The second area of research is into datacentre design, to determine what an ideal datacentre for the cloud would look like.

What about projects like Open Cirrus; how does that sit with HP's plans for Cirious?
Open innovation is such an important innovation of our overall research and business growth strategy. We will continue to invent heavily to ensure we maintain our technology advantage and align our portfolio to lead the evolution of the marketplace, but we cannot do it in a vacuum.

The next big shift in computing will be far more global in nature and will require a far more collaborative spirit when it comes to driving innovation.

It's not about how much research we as HP alone put behind innovation anymore; that alone will not drive progress. Open innovation is absolutely critical.

How are you planning to offer cloud security that will satisfy the enterprise?/>
We will allow enterprise customers to have part of their computation within their own private enterprise datacentre. When they need to flex up their computing or storage capabilities, they will just flex up to the cloud — so they will go across an external network and run some of their computations on external facilities.

The way we do this is we create a concept of virtual cells. Instead of actually running your computations on physical processors or physical storage devices or physical networks, we create a virtualisation abstraction and essentially run your computations on processing cells and memory cells and networking cells and storage cells.

We provide that encapsulation in such a secure manner that you don't have to worry about the security. That is the key 'secret sauce'.

Will the new lab add to HP's research on sustainability and reducing costs?
We have a 'big bet' project on the sustainable datacentre. The vision is how you can come up with an end-to-end design with a supply chain and demand-based complete view of the world.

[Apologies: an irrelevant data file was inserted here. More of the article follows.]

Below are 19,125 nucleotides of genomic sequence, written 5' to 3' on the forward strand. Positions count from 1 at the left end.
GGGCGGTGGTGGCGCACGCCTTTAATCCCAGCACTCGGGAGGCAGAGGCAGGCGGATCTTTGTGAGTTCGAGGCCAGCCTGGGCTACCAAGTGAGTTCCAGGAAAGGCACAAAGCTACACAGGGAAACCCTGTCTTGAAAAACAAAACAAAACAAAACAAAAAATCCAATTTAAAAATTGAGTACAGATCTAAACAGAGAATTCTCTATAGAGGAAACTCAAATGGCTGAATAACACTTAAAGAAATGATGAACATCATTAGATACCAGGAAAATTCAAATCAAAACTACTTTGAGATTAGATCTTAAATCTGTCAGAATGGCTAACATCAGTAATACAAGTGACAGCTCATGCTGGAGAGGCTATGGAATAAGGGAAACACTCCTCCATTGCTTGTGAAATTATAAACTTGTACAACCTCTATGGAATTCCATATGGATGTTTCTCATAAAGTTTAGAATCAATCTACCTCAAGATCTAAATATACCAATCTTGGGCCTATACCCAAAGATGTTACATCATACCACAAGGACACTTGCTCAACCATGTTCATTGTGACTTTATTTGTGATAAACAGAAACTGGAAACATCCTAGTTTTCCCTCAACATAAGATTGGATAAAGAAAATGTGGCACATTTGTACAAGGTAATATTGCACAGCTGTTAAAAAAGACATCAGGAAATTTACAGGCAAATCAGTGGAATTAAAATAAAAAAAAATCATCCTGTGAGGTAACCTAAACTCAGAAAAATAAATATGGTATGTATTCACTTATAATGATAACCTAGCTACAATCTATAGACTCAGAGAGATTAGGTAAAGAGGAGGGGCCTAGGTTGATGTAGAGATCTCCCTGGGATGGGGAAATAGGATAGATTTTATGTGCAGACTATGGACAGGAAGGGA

Datacentres today can consume [up to] 200 megawatts of power; that is not good for the environment. We are looking at these datacentres being powered by multiple energy sources: power form the grid, power from alternative energy sources such as solar, such as biofuel, such as wind.

And then we're also trying to adjust the demand, so when different computations come onto your datacentres, they can be placed on specific physical processors where we can dynamically control the air flow [and] the air conditioning, so that only those specific areas will be cooled. It's a very ambitious project whose goal is to reduce the TCO [total cost of ownership] by 75 percent and the carbon emission by 50 percent.

TCO has a materials cost and an operational cost and just acquiring the hardware... We have done some analysis, and the operational cost is actually quite significant, in terms of the human cost — we can relieve that though automation — and the energy consumption.

These are the environmental costs people don't normally look at from a dollar perspective, and we think it important to do that. We are looking at the total cost of ownership — the private cost and the social cost.

And is Singapore a useful place for looking at those costs?
Singapore is home to one of largest concentrations of datacentres outside the US. A number of technology companies have or plan to open a datacentre here. Conservation and optimisation are key points for a cost-effective service model — but Singapore is hot, it's humid and land comes at a premium. Natural resources here are scarce and most resources — for power production, for example — are shipped in from other countries. This provides us with a living laboratory; if we can make a services datacentre cost effective here, then we can do it anywhere.